Ahn, B. H. et al. A role for the mitochondrial deacetylase Sirt3 in regulating energy homeostasis. Proc. Natl Acad. Sci. USA 105, 14447-14452
Translational Medicine Branch, National Heart, Lung, and Blood Institute, National Institutes of Health, Bethesda, MD 20892, USA.Proceedings of the National Academy of Sciences (Impact Factor: 9.67). 10/2008; 105(38):14447-52. DOI: 10.1073/pnas.0803790105
Here, we demonstrate a role for the mitochondrial NAD-dependent deacetylase Sirt3 in the maintenance of basal ATP levels and as a regulator of mitochondrial electron transport. We note that Sirt3(-/-) mouse embryonic fibroblasts have a reduction in basal ATP levels. Reconstitution with wild-type but not a deacetylase-deficient form of Sirt3 restored ATP levels in these cells. Furthermore in wild-type mice, the resting level of ATP correlates with organ-specific Sirt3 protein expression. Remarkably, in mice lacking Sirt3, basal levels of ATP in the heart, kidney, and liver were reduced >50%. We further demonstrate that mitochondrial protein acetylation is markedly elevated in Sirt3(-/-) tissues. In addition, in the absence of Sirt3, multiple components of Complex I of the electron transport chain demonstrate increased acetylation. Sirt3 can also physically interact with at least one of the known subunits of Complex I, the 39-kDa protein NDUFA9. Functional studies demonstrate that mitochondria from Sirt3(-/-) animals display a selective inhibition of Complex I activity. Furthermore, incubation of exogenous Sirt3 with mitochondria can augment Complex I activity. These results implicate protein acetylation as an important regulator of Complex I activity and demonstrate that Sirt3 functions in vivo to regulate and maintain basal ATP levels.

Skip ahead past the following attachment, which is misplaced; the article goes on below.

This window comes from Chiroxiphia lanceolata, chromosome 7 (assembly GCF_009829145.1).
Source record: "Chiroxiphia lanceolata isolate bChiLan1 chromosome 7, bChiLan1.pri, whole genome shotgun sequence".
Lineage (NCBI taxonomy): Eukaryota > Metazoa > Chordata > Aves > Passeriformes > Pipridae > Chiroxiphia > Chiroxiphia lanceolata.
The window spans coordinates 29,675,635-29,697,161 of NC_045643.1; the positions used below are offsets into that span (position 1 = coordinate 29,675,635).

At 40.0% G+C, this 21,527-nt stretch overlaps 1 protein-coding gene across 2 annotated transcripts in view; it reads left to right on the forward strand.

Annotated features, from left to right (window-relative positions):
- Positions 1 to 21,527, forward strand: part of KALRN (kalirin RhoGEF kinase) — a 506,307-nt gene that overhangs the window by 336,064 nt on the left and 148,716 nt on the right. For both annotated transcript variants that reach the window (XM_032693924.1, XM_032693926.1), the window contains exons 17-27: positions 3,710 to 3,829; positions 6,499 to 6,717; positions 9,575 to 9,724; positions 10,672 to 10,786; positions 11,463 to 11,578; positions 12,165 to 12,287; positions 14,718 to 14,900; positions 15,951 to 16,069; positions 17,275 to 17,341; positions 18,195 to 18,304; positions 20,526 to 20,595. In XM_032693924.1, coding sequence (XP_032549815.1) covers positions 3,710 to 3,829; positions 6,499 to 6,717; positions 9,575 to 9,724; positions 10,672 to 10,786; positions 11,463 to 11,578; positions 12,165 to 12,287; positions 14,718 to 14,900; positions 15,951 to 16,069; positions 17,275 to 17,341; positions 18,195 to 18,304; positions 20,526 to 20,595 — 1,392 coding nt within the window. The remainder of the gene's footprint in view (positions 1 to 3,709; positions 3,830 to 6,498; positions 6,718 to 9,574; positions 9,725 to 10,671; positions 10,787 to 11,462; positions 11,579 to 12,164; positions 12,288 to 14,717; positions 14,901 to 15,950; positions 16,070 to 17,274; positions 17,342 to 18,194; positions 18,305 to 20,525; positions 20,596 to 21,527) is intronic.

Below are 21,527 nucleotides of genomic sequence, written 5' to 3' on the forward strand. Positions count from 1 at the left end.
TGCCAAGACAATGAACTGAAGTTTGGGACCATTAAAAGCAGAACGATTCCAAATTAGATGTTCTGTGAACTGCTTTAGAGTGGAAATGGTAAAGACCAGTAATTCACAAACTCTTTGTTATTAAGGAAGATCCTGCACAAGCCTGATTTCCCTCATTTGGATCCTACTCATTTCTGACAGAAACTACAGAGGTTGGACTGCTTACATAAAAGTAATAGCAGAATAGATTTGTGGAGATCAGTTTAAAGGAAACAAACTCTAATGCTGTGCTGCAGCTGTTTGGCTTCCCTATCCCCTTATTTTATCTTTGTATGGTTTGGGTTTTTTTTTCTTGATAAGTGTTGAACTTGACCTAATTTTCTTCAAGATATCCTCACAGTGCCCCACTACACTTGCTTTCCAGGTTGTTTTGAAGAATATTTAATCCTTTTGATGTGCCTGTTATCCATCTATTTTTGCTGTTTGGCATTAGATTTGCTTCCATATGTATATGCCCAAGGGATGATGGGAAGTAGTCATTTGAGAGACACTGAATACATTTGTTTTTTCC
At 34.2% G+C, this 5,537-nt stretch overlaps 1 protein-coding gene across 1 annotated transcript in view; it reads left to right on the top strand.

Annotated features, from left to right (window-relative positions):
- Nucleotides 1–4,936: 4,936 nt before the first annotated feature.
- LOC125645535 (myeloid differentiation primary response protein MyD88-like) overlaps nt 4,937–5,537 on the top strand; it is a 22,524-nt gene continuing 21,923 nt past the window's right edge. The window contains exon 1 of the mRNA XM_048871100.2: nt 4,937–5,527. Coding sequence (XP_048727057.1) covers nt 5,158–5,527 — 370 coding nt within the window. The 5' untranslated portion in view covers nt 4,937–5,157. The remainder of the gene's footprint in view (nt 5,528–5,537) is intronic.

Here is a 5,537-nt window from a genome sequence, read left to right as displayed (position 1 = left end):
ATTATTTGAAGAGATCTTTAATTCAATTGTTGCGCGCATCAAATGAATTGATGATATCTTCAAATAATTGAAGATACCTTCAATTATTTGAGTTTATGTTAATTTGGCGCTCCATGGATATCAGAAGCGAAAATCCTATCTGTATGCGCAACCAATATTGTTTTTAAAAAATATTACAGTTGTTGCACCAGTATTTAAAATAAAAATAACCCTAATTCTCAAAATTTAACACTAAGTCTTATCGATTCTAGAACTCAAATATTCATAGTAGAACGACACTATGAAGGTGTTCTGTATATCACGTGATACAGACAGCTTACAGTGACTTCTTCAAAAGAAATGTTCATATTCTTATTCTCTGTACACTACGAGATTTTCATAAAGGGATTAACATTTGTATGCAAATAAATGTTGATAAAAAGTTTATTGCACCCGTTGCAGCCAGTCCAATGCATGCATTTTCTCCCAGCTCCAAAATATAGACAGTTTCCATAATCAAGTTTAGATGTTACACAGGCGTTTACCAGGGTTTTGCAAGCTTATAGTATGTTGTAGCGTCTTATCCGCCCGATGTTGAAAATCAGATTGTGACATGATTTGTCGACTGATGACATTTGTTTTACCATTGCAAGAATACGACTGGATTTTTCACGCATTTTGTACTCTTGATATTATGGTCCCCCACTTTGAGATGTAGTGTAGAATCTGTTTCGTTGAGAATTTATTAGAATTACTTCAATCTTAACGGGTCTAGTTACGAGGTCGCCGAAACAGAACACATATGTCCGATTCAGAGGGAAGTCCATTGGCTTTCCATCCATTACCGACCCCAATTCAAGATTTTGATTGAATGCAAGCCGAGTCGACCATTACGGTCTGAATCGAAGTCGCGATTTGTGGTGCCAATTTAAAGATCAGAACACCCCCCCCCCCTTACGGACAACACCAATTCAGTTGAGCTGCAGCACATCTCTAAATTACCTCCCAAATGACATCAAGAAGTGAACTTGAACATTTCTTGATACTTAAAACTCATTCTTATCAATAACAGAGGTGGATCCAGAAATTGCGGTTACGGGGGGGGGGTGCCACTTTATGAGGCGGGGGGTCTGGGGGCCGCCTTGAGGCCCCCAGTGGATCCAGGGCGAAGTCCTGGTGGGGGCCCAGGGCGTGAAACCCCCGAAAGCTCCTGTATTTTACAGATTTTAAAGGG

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- "Sirtuin3 (SIRT3) plays an important role in maintaining mitochondrial redox balance . SIRT3 physically interacts with at least one of the known subunits of Complex I, enhances activity by deacetylation, and reduces the formation of excess ROS . Cytochrome c (CYC) is another important component of the electron transport chain that helps control ROS leakage, and SIRT3 activity is required for CYC mRNA expression  . "
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- "Generally the protein complexes I–V of ETC and oxidative phosphorylation are found acetylated at 511 lysine residues (Kim et al., 2006). Various studies show that the two subunits NDUFA9 subunit of complex I of ETC and oligomycin sensitivity conferring protein (OSCP) of complex V of oxidative phosphorylation, which is found to be acetylated at lysine amino acid residue K139 (Ahn et al., 2008) physically interact with Sirt3. A study shows that the ATP5A1 and ATP5F1 subunits of complex V also interact with Sirt3 (Vassilopoulos et al., 2014). "
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